As I reflect on National School Choice Week, I’m reminded just how old I’m getting. This year, any advocacy I engage will mark 20 years of unrelenting support for and promotion of school choice as a means to empower our most disadvantaged families, with a particular focus on students of color.
I can still remember vividly when I was first introduced to school choice back in 1998. A junior in college, while writing for The Indianapolis Recorder, the nations 3rd oldest African-American newspaper, I was invited to participate in fact-finding trips to see voucher programs in Cleveland and Milwaukee. I remember as a result asking myself, rather naïvely, how in the world could someone oppose parents picking the best schools for their children? How could one possibly oppose moving poor black youth from historically failing schools in dilapidated buildings to better performing private schools to level the playing field. After all, many of these schools were the same school those with affluence attended.
Little did I realize that such a position would be met with branding as a traitorous, anti-public education sellout (as a Black man, the last one still stings a bit). Still, through the vitriol, I never could get past that most basic premise. Who among us operate better when forced into less than ideal situations for no other reason than where we live or how much money we have?
Today, the dialogue of school choice is markedly different. Nowadays, advocates of choice can celebrate success, at the very least in the discussion is less about choice per se, and more about the quality of the choices available to youth in greatest need.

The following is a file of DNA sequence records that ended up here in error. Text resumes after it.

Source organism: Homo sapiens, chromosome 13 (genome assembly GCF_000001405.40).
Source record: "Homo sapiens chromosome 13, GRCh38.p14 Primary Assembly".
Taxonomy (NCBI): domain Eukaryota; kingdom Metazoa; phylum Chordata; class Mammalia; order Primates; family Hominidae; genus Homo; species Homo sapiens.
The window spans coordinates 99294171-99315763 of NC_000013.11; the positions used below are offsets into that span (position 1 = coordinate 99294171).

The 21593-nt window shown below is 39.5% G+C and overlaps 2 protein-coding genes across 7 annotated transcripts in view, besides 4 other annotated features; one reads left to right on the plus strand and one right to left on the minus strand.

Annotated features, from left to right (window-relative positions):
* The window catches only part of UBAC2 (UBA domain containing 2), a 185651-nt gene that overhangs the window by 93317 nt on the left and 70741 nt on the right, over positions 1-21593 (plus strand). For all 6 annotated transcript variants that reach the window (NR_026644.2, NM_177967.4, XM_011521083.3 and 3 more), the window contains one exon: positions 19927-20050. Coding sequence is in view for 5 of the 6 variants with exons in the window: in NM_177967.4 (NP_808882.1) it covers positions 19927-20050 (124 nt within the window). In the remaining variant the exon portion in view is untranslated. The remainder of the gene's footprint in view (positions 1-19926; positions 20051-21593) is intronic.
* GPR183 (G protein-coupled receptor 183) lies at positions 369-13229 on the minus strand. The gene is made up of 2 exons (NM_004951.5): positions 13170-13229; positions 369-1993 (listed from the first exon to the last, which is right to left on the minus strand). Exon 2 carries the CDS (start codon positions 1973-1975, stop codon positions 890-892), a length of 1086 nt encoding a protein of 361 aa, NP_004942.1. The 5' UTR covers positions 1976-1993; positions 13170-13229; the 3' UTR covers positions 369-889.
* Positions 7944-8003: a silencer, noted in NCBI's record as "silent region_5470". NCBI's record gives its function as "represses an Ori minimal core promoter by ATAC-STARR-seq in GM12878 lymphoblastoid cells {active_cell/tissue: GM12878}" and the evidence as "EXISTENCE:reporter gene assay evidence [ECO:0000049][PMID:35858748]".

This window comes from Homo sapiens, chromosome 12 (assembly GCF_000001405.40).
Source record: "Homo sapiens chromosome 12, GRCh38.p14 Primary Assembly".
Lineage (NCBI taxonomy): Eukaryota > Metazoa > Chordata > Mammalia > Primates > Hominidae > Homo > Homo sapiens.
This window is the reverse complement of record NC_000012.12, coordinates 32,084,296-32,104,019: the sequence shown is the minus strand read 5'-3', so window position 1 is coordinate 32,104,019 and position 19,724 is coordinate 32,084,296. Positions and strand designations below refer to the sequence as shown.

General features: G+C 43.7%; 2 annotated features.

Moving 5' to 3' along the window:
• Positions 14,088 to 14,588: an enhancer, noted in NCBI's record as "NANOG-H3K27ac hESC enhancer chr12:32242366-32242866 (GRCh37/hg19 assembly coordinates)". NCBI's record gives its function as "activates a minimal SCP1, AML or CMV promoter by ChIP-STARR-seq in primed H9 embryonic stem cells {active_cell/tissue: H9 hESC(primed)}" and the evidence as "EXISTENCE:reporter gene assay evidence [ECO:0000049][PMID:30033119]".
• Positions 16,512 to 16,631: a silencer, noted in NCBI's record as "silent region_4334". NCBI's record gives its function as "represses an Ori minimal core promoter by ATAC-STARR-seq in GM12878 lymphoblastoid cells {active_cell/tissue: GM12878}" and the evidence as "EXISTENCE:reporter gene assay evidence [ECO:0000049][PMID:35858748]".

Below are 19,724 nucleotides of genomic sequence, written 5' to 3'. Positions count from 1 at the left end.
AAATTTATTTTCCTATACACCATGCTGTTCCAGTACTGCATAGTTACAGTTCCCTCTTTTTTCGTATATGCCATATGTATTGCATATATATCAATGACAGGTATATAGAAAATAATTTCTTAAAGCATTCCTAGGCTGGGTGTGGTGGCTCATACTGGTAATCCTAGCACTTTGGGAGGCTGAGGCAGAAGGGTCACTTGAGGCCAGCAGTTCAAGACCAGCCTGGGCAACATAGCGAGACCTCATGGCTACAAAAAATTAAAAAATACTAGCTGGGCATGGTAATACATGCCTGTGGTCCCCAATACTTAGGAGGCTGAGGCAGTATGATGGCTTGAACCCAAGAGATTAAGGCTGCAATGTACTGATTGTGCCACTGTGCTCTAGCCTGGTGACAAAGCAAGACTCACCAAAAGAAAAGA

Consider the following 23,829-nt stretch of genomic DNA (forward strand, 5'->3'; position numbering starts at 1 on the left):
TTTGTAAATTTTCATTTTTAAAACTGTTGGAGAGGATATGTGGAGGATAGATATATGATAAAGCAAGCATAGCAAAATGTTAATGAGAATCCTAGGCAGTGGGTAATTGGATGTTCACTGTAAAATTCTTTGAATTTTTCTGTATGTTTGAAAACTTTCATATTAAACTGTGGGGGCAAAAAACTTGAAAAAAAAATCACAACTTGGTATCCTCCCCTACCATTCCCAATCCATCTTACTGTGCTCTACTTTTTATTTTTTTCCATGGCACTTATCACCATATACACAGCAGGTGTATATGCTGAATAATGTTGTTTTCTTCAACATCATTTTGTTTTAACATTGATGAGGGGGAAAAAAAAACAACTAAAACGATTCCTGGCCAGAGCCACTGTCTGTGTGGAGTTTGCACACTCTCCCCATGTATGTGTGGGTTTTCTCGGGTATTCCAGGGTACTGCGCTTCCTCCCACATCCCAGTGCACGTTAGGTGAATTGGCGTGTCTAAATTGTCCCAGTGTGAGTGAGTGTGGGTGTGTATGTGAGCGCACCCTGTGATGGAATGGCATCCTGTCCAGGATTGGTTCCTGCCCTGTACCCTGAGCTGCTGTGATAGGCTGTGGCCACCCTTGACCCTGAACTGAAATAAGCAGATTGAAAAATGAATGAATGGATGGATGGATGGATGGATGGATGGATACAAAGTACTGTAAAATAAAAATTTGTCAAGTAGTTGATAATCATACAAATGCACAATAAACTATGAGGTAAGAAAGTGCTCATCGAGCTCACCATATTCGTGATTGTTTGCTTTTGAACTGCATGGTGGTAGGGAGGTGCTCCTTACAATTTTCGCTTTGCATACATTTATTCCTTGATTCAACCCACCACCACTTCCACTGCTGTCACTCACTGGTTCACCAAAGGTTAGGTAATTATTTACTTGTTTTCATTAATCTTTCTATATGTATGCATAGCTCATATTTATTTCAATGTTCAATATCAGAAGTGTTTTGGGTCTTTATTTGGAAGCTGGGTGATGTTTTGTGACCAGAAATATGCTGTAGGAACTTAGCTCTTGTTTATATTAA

This movement has taken on a much different tone due to the introduction and robust acceleration of various options over the past decades. In some cases, it has been supported by those that only a few years ago, wouldn’t come close to support it given the politically contentious ramifications.
Still, that fundamental idea remains. Simply, in the greatest nation on earth, all its youth, regardless of race, economic status of geography should have access to the best available education option.
Despite the progression choice advocates can proudly celebrate, to truly claim victory would be just as naïve as that 21 year-old journalist full of idealism that viewed school choice singularly as a means to save our communities. Black children continue to lag behind their peers academically, as too many are bearing the brunt of generational poverty at a time where they should be planning for the greatness that lies within them. Too many of our boys are still as or more likely to fall victim to the ravages of incarceration and violence than they are to reach for the stars. Black fathers remain largely too absent not only from the broader discussions on augmenting choice with critical supports where students lack them, but from being a presence at the schools at all.
For these reasons, advocacy as servants of this movement, be it as parents, teachers, school leaders, board members, support staff or volunteers, remains as critical today as it was before the introduction of the first charter school, tax credit or voucher.
Twenty years later, my son now benefits from the same principle I believed fundamentally way back when. Today, my son attends the best public school his mom and I could choose, based on his personality, skill sets and the school’s track record of excellence. Today, I still believe all deserve that freedom though all do not have it.
And so this week serves a reminder that the struggle continues…